I think underneath the words we're all using is a common understanding of this idea. We must connect with people who behave in ways that make us uncomfortable. We must love them as we know God loves them. We must not become like them or become unaware of sin in them or ourselves. We must serve as witnesses to what God has done for us.

The man who thinks he knows something does not yet know as he ought to know. 1 Cor. 8:2

Chaotic Hammer said...

Rob: "I think underneath the words we're all using is a common understanding of this idea. We must connect with people who behave in ways that make us uncomfortable. We must love them as we know God loves them."

Absolutely right on. (Also love the scripture reference, which almost verbatim said the exact same thing I did, but the Bible did it with a whole lot less words than me -- imagine that!)

I think overall this is a very friendly and agreeable discussion in which we all share similar attitudes and opinions about this stuff, and are almost "arguing semantics" to a degree.

But I recently ran across this:

Maybe You Wouldn't Like...

That would be representative of a completely different take and viewpoint about how to deal with some of these questions and issues (I know it's a college, but the viewpoints and opinions are accurate reflections of a much larger body of thought).

So it would be fair to say that there are other sincere Christians who would differ substantially from our thinking on this. And according to my understanding of Rob's scripture reference (1 Corinthians 8), there is a place for both in the Body of Christ, as each person must determine between himself and the Lord what can be done in good conscience.

FancyPants said...

I actually think there are two major subjects being discussed here, and even though they are related, they are not entirely the same.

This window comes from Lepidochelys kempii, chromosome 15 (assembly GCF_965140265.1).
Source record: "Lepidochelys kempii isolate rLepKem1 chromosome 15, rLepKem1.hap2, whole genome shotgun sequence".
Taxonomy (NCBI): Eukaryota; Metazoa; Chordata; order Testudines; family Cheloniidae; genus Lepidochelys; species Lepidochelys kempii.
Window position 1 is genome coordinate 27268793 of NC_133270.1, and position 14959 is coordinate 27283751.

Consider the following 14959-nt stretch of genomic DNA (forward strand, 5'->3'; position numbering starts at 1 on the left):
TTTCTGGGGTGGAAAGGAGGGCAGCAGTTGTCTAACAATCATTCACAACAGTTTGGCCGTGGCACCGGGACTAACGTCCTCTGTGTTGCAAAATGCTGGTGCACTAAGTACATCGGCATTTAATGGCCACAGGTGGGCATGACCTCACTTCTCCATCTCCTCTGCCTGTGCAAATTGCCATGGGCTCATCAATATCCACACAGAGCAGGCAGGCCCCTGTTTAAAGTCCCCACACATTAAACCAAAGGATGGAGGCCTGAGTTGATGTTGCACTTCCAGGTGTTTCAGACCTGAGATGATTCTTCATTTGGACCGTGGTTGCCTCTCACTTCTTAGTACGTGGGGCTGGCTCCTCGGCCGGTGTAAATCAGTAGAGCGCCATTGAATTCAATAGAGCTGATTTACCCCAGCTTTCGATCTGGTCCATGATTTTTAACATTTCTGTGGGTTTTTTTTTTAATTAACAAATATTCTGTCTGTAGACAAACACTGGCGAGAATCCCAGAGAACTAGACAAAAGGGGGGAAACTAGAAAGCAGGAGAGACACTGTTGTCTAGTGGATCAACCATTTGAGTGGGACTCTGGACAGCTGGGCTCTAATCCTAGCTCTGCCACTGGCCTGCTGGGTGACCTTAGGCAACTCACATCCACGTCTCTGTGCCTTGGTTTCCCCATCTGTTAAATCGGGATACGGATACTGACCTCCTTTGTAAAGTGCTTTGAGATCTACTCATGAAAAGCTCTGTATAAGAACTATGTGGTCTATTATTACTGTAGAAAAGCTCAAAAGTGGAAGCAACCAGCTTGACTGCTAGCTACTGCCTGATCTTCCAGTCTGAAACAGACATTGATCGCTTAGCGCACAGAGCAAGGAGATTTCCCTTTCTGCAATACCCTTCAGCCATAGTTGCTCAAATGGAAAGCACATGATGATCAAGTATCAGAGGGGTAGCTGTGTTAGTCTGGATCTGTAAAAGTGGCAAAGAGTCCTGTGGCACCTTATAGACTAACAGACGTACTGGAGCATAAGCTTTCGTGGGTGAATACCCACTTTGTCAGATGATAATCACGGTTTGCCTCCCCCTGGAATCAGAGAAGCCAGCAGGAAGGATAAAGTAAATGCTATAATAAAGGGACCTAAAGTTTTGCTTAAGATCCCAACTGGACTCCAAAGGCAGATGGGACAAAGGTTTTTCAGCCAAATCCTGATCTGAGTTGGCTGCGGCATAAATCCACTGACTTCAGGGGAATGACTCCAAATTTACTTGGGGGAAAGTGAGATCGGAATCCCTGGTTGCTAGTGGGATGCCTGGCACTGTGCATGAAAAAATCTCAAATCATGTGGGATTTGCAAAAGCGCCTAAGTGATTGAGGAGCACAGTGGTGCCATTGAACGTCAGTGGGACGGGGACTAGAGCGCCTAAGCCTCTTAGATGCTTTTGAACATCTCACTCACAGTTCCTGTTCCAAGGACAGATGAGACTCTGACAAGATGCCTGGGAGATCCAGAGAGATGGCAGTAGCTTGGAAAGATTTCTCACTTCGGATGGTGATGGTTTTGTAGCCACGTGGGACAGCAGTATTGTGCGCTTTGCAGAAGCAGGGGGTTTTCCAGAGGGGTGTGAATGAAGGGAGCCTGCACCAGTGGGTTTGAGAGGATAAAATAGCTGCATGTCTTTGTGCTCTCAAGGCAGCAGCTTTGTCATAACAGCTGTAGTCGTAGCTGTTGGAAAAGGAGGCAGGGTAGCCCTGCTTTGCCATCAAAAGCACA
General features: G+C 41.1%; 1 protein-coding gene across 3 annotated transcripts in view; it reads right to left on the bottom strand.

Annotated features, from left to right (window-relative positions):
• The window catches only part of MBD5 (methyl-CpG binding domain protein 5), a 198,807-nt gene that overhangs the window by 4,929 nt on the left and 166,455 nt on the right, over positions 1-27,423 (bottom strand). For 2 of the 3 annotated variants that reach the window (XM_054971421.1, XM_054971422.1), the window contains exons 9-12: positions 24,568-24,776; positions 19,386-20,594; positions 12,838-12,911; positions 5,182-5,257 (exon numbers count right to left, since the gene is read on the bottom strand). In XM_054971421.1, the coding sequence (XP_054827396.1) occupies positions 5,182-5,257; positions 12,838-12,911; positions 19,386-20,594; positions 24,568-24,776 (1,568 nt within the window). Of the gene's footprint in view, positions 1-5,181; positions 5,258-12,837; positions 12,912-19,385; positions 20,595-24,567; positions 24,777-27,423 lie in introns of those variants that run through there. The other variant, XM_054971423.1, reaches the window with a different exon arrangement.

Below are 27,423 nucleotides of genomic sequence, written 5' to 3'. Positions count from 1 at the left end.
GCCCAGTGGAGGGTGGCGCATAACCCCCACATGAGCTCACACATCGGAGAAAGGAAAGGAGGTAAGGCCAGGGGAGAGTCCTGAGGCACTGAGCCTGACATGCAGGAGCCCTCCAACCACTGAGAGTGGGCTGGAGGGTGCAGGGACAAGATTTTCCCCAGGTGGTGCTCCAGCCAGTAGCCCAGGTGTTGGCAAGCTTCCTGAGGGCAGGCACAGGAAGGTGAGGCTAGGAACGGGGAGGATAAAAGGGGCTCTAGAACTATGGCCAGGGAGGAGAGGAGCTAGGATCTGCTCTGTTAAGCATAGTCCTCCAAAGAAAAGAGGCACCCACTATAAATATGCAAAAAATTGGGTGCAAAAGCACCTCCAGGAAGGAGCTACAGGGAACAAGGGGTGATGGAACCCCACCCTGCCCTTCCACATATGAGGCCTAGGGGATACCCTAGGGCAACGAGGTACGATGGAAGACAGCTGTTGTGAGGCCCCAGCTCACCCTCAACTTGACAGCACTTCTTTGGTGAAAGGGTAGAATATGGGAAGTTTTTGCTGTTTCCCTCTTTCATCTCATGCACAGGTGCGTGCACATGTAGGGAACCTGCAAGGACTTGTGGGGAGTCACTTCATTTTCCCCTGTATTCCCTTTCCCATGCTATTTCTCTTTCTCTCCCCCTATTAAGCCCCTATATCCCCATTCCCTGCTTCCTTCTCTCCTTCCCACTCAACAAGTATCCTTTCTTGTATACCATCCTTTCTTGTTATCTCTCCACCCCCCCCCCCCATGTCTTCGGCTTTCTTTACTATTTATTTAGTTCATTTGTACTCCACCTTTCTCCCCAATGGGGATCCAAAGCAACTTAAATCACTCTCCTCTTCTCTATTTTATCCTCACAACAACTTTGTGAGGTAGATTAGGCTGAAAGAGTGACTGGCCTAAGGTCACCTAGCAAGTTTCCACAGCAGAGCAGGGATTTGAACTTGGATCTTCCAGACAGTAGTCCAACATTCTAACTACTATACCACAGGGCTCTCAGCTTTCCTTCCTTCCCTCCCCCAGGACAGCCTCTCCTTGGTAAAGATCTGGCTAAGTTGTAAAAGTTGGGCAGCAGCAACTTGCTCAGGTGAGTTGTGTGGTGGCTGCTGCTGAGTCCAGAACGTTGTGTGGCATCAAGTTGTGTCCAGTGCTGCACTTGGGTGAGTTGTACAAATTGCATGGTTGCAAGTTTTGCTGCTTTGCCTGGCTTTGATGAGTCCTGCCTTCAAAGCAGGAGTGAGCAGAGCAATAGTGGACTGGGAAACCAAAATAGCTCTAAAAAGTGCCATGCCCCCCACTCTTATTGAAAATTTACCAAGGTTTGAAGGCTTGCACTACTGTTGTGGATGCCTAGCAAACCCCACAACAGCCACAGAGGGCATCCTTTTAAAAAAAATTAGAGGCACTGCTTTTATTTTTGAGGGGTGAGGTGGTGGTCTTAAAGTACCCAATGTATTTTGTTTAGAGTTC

One is the whole question of homosexuality -- whether homosexuality is named as a sin in the Bible, whether someone can be a practicing homosexual and still be a Christian, etc. That's a whole subject on its own, and a pretty messy and complicated one.

C-Ham I'm quoting you, but I hear Rob touching on the same topics. Have some thoughts:

First, if I'm not mistaken, it seems that all commenting here agree that homosexuality is a sin. I'm not sure that ever came into question. Although, some interpret the Bible differently and claim it isn't a sin. The argument, if I'm not mistaken, is that the word "sodomite" has been wrongly tranlated to "homosexual" throughout the years, when the term "sodomite" was originally meant to allude to the extreme selfish and arrogant nature of the unrighteous in Sodom, the reason God destroyed the city.

Ezekiel 16:48 As surely as I live, declares the Sovereign LORD, your sister Sodom and her daughters never did what you and your daughters have done.49 " 'Now this was the sin of your sister Sodom: She and her daughters were arrogant, overfed and unconcerned; they did not help the poor and needy. 50 They were haughty and did detestable things before me. Therefore I did away with them as you have seen.

I haven't studied enough to effectively communicate their position. But it still seems clear to me that God's intention for marriage was for a man and a woman, procreation, all that jazz.

Whether someone can be a practicing homosexual and still be a Christian is a question that stands even when homosexuality is agreed upon to be a sin. What I know is that homosexuality is complicated, and most that I've talked to feel they had no choice. Not saying I agree or disagree. Don't know that I even have the right to agree or disagree with that. A friend of mine told me he tried SO hard to be straight. He WANTED to be straight, and still couldn't keep himself from being attracted to the same sex.

So this struggle they have before them is enormous, especially if they ARE Christians. Geesh, what a confusing thing to go through.

My point in saying all of this is...we can sit around here all day and call them sinners. But it doesn't get me any closer to loving them. We can decide what we will and won't do as far as gay bars and straight bars. And we should. But what's the real issue? It has to be more than making rules for myself and my fellow Christians.

Chaotic Hammer said...